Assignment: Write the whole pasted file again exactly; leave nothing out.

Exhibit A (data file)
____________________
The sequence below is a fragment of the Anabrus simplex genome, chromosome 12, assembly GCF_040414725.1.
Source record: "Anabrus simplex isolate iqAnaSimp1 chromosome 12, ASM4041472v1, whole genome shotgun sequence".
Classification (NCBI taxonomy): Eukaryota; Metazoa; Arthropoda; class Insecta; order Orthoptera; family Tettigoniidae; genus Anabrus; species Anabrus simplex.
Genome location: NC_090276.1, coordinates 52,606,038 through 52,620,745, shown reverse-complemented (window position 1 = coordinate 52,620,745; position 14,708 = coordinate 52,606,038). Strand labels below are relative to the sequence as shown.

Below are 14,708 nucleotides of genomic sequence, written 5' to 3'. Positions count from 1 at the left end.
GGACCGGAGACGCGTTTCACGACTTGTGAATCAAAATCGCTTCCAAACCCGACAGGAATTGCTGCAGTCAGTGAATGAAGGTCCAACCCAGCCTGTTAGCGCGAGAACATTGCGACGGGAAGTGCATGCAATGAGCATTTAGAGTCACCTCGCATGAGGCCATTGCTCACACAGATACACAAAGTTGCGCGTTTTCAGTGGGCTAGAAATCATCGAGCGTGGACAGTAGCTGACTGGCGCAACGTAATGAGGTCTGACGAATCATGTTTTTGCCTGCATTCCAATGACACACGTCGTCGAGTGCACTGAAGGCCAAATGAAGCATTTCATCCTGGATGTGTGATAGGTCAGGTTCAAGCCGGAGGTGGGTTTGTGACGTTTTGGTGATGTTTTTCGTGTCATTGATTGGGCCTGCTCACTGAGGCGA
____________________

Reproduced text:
The sequence below is a fragment of the Anabrus simplex genome, chromosome 12, assembly GCF_040414725.1.
Source record: "Anabrus simplex isolate iqAnaSimp1 chromosome 12, ASM4041472v1, whole genome shotgun sequence".
Classification (NCBI taxonomy): Eukaryota; Metazoa; Arthropoda; class Insecta; order Orthoptera; family Tettigoniidae; genus Anabrus; species Anabrus simplex.
Genome location: NC_090276.1, coordinates 52,606,038 through 52,620,745, shown reverse-complemented (window position 1 = coordinate 52,620,745; position 14,708 = coordinate 52,606,038). Strand labels below are relative to the sequence as shown.

Below are 14,708 nucleotides of genomic sequence, written 5' to 3'. Positions count from 1 at the left end.
GGACCGGAGACGCGTTTCACGACTTGTGAATCAAAATCGCTTCCAAACCCGACAGGAATTGCTGCAGTCAGTGAATGAAGGTCCAACCCAGCCTGTTAGCGCGAGAACATTGCGACGGGAAGTGCATGCAATGAGCATTTAGAGTCACCTCGCATGAGGCCATTGCTCACACAGATACACAAAGTTGCGCGTTTTCAGTGGGCTAGAAATCATCGAGCGTGGACAGTAGCTGACTGGCGCAACGTAATGAGGTCTGACGAATCATGTTTTTGCCTGCATTCCAATGACACACGTCGTCGAGTGCACTGAAGGCCAAATGAAGCATTTCATCCTGGATGTGTGATAGGTCAGGTTCAAGCCGGAGGTGGGTTTGTGACGTTTTGGTGATGTTTTTCGTGTCATTGATTGGGCCTGCTCACTGAGGCGA